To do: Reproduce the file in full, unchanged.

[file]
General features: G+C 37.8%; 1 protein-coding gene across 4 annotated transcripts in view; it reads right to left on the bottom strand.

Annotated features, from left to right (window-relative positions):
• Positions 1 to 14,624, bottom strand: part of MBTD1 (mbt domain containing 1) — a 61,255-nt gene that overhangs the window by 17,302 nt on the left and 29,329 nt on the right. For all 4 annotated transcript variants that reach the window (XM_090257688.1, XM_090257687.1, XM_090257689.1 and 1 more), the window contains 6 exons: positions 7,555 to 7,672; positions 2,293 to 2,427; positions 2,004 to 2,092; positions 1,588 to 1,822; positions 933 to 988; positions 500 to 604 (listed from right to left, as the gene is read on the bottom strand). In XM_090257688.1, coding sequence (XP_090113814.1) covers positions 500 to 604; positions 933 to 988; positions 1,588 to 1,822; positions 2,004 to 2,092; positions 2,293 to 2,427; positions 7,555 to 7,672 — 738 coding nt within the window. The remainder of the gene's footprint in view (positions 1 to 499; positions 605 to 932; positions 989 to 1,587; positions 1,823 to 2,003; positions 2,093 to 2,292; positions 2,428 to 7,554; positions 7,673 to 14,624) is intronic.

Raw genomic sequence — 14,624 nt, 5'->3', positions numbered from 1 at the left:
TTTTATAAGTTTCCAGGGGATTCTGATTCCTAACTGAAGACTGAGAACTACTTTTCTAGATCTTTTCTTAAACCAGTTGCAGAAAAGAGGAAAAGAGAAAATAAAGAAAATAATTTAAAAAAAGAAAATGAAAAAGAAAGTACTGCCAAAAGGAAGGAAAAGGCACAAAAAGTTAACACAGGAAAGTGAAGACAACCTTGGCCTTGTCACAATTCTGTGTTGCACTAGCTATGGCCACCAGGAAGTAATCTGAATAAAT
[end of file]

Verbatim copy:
General features: G+C 37.8%; 1 protein-coding gene across 4 annotated transcripts in view; it reads right to left on the bottom strand.

Annotated features, from left to right (window-relative positions):
• Positions 1 to 14,624, bottom strand: part of MBTD1 (mbt domain containing 1) — a 61,255-nt gene that overhangs the window by 17,302 nt on the left and 29,329 nt on the right. For all 4 annotated transcript variants that reach the window (XM_090257688.1, XM_090257687.1, XM_090257689.1 and 1 more), the window contains 6 exons: positions 7,555 to 7,672; positions 2,293 to 2,427; positions 2,004 to 2,092; positions 1,588 to 1,822; positions 933 to 988; positions 500 to 604 (listed from right to left, as the gene is read on the bottom strand). In XM_090257688.1, coding sequence (XP_090113814.1) covers positions 500 to 604; positions 933 to 988; positions 1,588 to 1,822; positions 2,004 to 2,092; positions 2,293 to 2,427; positions 7,555 to 7,672 — 738 coding nt within the window. The remainder of the gene's footprint in view (positions 1 to 499; positions 605 to 932; positions 989 to 1,587; positions 1,823 to 2,003; positions 2,093 to 2,292; positions 2,428 to 7,554; positions 7,673 to 14,624) is intronic.

Raw genomic sequence — 14,624 nt, 5'->3', positions numbered from 1 at the left:
TTTTATAAGTTTCCAGGGGATTCTGATTCCTAACTGAAGACTGAGAACTACTTTTCTAGATCTTTTCTTAAACCAGTTGCAGAAAAGAGGAAAAGAGAAAATAAAGAAAATAATTTAAAAAAAGAAAATGAAAAAGAAAGTACTGCCAAAAGGAAGGAAAAGGCACAAAAAGTTAACACAGGAAAGTGAAGACAACCTTGGCCTTGTCACAATTCTGTGTTGCACTAGCTATGGCCACCAGGAAGTAATCTGAATAAAT